Looking back, I realize that it doesn’t count to shave off some 20 seconds on the first kilometers. What matters is conserving enough energy to still feel competitive and full of drive after several hours.
Kilometers 20 – 30:
This was the point were I really started to feel weary and exhausted. The trail repeatedly climbed up the steep cliffs, until reaching around 150 m over sea level. From there it went down again, to the next beach or river crossing, and back up again. My legs still felt alright but I started to feel nauseated on the climbs that made my heart rate rise to the max. I had to sit down on the steepest parts and try to get some air.
Then I understood that I need to eat and drink more. Even if I felt sick in my stomach, I had to get some calories. I asked some hikers who had a picnic for a bit of water, since I had already emptied all 3 bottles. Then I had an energy gel, which has a taste and texture that almost makes me gag. But I know the sugar will help. Soon I felt way better and made my way into Sidmouth, where the biggest aid station was located.
Kilometers 30 – 40:
The aid station was located inside the sailing club and I decided to take a longer break. The volunteers were so friendly and helpful that I was almost embarrassed – just sitting there and doing nothing. I got 4 mugs of minestrone soup, refilled my bottles with different drinks and stretched on the floor. I also changed my shirt and my socks. After 30 minutes I felt fresh and well hydrated, which was certainly not the case before.
The trail led me through Sidmouth, a town very popular among tourists. But it was just English people, I couldn’t hear any other languages. This really is a shame, cause the landscape is so beautiful and mediterranean!
From here the landscape got easier and it was easier to eat something while walking. I had some corn chips and a spicy salami, so much better than sweet gels or energy bars. Along the way I overtook quite a lot of runners that did the 100 kilometer or 100 mile distance and we had a little chat. Most of them were really exhausted and in pain. Compared to that I had really nothing to complain about. My legs felt stiff and my feet were tired, but other than that I was just fine.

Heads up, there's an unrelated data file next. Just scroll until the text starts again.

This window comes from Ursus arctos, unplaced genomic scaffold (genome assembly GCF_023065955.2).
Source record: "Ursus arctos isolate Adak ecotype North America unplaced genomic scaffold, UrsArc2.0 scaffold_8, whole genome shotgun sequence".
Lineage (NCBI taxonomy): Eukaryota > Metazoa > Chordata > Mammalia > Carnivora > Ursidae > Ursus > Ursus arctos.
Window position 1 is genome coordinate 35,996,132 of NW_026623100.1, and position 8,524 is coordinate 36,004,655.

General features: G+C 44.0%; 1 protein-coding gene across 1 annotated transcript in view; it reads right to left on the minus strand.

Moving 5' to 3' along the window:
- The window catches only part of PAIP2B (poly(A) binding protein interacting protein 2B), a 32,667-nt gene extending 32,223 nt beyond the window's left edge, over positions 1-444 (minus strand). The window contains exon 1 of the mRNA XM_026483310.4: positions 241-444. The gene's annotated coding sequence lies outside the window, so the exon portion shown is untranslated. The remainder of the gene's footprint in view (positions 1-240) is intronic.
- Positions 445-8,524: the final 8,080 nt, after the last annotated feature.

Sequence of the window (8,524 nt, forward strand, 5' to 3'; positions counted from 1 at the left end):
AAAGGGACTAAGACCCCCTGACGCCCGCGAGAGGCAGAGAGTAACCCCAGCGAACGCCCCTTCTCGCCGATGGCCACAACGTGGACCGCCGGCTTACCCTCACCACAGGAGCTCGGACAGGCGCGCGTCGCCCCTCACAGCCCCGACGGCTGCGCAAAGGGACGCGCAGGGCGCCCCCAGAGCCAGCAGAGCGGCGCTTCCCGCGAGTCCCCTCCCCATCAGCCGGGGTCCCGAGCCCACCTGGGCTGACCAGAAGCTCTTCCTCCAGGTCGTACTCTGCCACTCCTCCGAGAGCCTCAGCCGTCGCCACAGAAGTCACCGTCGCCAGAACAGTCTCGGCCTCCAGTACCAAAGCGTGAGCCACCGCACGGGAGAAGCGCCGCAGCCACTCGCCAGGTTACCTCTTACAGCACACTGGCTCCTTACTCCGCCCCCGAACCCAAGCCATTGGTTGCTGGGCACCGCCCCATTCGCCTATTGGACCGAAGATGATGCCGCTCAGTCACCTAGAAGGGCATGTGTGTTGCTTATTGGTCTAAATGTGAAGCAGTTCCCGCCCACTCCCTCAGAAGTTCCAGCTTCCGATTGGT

Kilometers 40 – 50:
Now the time really started to race and it was already 4 p.m. I felt a bit bad about having taken so much time in the aid station but also tried to remember that this wasn’t some kind of super serious competition but a new experience for me. Better to come to the finish line feeling fresh and happy, than risking an injury and suffering the whole run.
I mixed running with hiking and got some more water and slices of watermelon at the last aid station, which was a mobile home on a parking in Budleigh Salterton.
The terrain got easier, the closer I came to Exmouth. No more narrow tracks and steep climbs. The hiking trail was full of people taking a walk on this sunny Saturday afternoon and I passed a golf course, a huge camping and the compass called Geoneedle.
I could feel the town coming closer and soon I was running on the asphalt of the esplanade, with loads of beachgoers cheering for me during the last kilometers.
Right when I felt that I didn’t want to go any further, I saw the flags that marked the finish line. Again a lot of people cheering and a great welcome with a beautiful medal and a handshake from the race organization.
I sat down in the grass and just enjoyed that I had done it. No matter how much time the 50 km took me – no one could take this achievement from me! This is the feeling that makes you addicted to racing.
There is so much more that I could write about all the people I got to know and their stories. About the landscape, the villages and the people. But as a conclusion it’s probably enough to say that I really want to come back to the Jurassic Coast in 2019!